Winter Preparedness Checklist

by Merissa on September 21, 2009

in Homestead Hints

Winter Preparedness Checklist

Winter Preparedness Checklist

Today feels a lot like a late fall/early winter day here. It's still decently warm outside but the wind is howling and it's all cloudy and raining off and on. In the past week we have been trying to start preparing our homestead life for the upcoming winter, and part of that is to create a winter preparedness checklist.

Winters where I live can be downright nasty. Last winter we were snowed in for almost 2 weeks! Not living on a county maintained road doesn't help us either.  Here's a winter preparedness checklist for what we are doing to prepare for this winter that might help you get your house ready.

1. Sealing the windows. We bought "Great Stuff" foam sealant to put in all the cracks outside of the house in the windows.

2. Sealing around the doors. Last winter we had just moved in here and snow came right inside the cracks in the doors so we ended up just taping around them. This winter we are getting new weatherstripping to line in the frame of the door.

3. Foam in the outlet holes. We discovered after taking off the outlet covers to replace them that cold air just blows right in the outlet holes. We are getting those foam pieces that are made to go right into the outlet holes to stop that.

4. Preparing the animals. Right now we only have a dog and several cats, we didn't have them last winter so this fall my hubby is working on making them both houses(they are all outside animals) It only cost about $75 to make very nice large houses for both the cats and the dog and we are covering them with steel siding.

5. Getting a generator. Our is all electric, no gas whatsoever, so you can see how I might be a little worried if the power goes out. We have decided this year to invest in a generator.

6. Preparing the pantry. If the power does go out and stay out it's always smart to have alternatives for meals. I'm stocking up on gallon jugs of drinking water and things like protein bars and homemade beef jerky. Things that will keep you healthy that don't require cooking. You could also get things like granola bars and dried fruit.

7. Checking up on my medicine cabinet. I want to make sure I have enough medicines for certain situations in case I can't get out of the house. Also, if you have a baby you should stock up on the essentials, diapers, wipes, meds, ect.

8. Putting important things in one easy to get to spot. Things like flashlights and batteries if it needs them(we use the crank ones). We also have a weather radio which I would recommend everyone have. We don't have a tv and if the power was out we could still use our radio.(I will make another post with a few of these) Also make sure your family knows where your fire extinguishers are and how to turn off the water if a pipe was to burst. Mini emergency kits around the house work great!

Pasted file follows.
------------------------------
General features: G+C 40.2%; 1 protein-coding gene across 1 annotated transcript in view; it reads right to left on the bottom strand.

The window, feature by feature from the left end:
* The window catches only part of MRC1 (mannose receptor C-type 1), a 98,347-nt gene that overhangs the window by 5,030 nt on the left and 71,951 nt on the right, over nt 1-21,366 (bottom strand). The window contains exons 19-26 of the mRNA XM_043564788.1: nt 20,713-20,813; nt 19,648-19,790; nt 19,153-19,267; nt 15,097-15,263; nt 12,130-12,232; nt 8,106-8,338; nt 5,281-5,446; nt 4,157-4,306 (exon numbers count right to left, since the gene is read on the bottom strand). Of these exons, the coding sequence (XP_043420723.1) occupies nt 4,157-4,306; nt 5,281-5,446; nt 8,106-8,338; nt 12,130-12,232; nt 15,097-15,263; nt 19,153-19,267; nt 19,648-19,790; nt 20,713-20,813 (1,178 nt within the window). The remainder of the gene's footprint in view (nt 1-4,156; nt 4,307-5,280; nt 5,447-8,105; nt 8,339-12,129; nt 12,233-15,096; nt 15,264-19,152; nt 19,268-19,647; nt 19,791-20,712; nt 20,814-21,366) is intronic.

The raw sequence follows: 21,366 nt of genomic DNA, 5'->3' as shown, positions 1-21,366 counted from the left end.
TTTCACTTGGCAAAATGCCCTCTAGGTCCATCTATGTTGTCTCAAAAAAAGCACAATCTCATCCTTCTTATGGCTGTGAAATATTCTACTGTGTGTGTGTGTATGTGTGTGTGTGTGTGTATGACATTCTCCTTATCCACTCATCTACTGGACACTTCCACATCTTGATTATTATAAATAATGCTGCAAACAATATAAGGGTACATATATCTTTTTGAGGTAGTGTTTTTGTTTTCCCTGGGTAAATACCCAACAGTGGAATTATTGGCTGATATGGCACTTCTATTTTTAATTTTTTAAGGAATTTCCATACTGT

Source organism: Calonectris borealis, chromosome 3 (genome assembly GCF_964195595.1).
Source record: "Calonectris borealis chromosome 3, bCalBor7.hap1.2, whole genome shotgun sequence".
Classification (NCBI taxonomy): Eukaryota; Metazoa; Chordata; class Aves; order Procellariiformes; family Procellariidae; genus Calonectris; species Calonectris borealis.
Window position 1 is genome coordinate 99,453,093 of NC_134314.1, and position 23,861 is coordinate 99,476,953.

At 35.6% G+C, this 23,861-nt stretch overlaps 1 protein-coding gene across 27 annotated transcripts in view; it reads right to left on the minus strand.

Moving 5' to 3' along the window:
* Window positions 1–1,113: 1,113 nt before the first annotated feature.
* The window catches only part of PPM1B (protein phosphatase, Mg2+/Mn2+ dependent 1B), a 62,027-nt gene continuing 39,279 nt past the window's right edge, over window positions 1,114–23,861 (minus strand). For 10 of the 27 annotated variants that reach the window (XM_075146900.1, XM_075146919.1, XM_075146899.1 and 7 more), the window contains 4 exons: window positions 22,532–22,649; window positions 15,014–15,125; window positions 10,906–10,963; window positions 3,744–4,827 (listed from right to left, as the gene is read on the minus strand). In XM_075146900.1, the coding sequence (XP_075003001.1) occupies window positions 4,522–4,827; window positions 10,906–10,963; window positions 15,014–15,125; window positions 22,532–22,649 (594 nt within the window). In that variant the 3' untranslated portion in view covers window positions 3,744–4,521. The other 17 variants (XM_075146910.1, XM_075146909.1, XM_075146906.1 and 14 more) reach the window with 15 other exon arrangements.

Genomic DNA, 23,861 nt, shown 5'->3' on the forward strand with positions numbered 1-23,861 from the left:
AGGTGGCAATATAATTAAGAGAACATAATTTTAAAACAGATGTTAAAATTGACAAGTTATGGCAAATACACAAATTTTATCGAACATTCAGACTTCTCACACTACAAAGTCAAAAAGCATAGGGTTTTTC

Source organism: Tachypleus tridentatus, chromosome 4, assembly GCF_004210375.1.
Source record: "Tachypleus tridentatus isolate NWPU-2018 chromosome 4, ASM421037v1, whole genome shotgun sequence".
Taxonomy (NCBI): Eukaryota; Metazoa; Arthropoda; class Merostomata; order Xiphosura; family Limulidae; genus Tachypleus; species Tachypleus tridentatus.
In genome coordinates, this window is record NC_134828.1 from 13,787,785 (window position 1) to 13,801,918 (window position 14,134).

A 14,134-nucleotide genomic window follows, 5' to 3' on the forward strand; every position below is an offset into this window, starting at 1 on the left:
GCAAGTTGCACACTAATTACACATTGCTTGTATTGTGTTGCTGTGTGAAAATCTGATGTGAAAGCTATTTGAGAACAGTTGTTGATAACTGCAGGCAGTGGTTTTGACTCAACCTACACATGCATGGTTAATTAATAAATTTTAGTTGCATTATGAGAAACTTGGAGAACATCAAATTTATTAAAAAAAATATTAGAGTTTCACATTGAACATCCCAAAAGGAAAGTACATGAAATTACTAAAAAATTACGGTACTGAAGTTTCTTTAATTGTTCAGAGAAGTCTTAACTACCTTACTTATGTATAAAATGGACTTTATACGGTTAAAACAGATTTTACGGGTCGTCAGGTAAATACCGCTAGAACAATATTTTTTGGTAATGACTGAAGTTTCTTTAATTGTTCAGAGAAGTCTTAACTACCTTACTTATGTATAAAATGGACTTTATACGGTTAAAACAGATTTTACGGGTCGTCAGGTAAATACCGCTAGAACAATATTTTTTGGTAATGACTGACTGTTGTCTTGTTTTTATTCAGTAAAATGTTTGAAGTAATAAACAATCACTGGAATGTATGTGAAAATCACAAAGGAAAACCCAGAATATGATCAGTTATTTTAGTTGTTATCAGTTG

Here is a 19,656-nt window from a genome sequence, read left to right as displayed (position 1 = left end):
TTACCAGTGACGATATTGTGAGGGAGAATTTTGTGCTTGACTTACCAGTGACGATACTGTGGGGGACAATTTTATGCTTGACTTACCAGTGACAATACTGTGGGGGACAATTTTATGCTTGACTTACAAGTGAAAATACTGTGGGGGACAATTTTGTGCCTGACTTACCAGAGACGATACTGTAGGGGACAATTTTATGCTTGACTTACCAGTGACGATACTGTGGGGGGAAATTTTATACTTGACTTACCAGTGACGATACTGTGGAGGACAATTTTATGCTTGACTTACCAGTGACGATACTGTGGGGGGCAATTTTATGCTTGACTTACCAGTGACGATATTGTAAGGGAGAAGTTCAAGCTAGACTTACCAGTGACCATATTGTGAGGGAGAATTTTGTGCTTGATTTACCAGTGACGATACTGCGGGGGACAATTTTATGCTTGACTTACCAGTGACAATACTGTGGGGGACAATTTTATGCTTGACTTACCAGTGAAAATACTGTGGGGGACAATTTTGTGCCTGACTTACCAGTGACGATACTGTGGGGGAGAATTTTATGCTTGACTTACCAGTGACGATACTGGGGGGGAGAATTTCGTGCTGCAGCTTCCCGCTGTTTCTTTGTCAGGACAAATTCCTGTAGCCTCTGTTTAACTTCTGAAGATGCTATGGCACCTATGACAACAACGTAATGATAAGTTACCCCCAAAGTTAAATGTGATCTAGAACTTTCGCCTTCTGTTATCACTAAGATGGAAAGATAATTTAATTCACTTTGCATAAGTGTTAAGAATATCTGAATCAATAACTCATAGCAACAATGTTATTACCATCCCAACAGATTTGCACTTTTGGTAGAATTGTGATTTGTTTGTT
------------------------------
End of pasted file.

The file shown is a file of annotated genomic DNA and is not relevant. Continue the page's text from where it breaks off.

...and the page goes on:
9. Cleaning up the garden. I'm going to let my garden grow as long as I can until I see that a frost is coming. Then we are going to harvest everything and anything, even if it's not ready yet. (ie: green tomatoes, little zucchinis)

Read more items to put on your winter preparedness checklist HERE. And find even more tips on homestead living!

Want to read about a real life winter experience that taught us to be prepared? Here's our story about What Mega Storm Atlas Taught Us About Preparedness.

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1:30 pm

{ 7 comments… read them below or add one }

1 Vicki S September 16, 2013 at 11:00 pm

I am also stocking freeze dried foods that you don’t need to cook also. That way even if I am unable to get fresh produce, I can still have produce that retains 98% of it’s nutritional value and won’t spoil in my fridge. It can last up to 25 years on the shelf and most last 1-2 years once open. Huge benefit of not throwing your food away because of spoilage.
I have also been canning things from my garden. I am on canning overload and can’t wait for Winter in order to enjoy the “fruits of my labor”.


2 Vicki S September 16, 2013 at 11:04 pm

Thrive Life’s products are non-GMO, no preservatives, additives, or MSG and they also have an organic line that continues to expand. They are the only company that I have found that can say that!


3 Merissa September 17, 2013 at 5:33 am

That’s neat!


4 Denise October 21, 2013 at 10:08 pm

We buy the freeze dried good that back packers use. We have a little propane cooker and if we lose power we have used them in the past. You can buy them online or at places like Bass Pro Shops. They are high on protein and you can get them with 2 to 6 servings and more! Lots of choices!


5 Sam October 21, 2013 at 10:25 pm

If I may add a suggestion to your list, heat source and whatever maintenance be on the list. (As I think about my disabled and empty tank!) Also, as I sit here thinking about my next step, (garden was finished today as well as fall planting), I think I had better get the maintenance done on the atv to push snow and get all the other small engines ready for over-wintering. Good luck with the snow!


6 Patty October 22, 2013 at 3:58 pm

There is a clay/caulk type product (consistency of silly putty but in a long strip) You press it into the cracks, and it pulls right out come Spring. Easier to remove than the foam at the end of the season. But that foam is great for holes and gaps you want kept sealed!


7 authormichelleoaks December 29, 2015 at 6:12 pm

Having a wood stove and kerosene lanterns with some extra kerosene on hand has helped us to gt through power outages while staying warm. We also keep cards, dice and board games on hand to pass the time.


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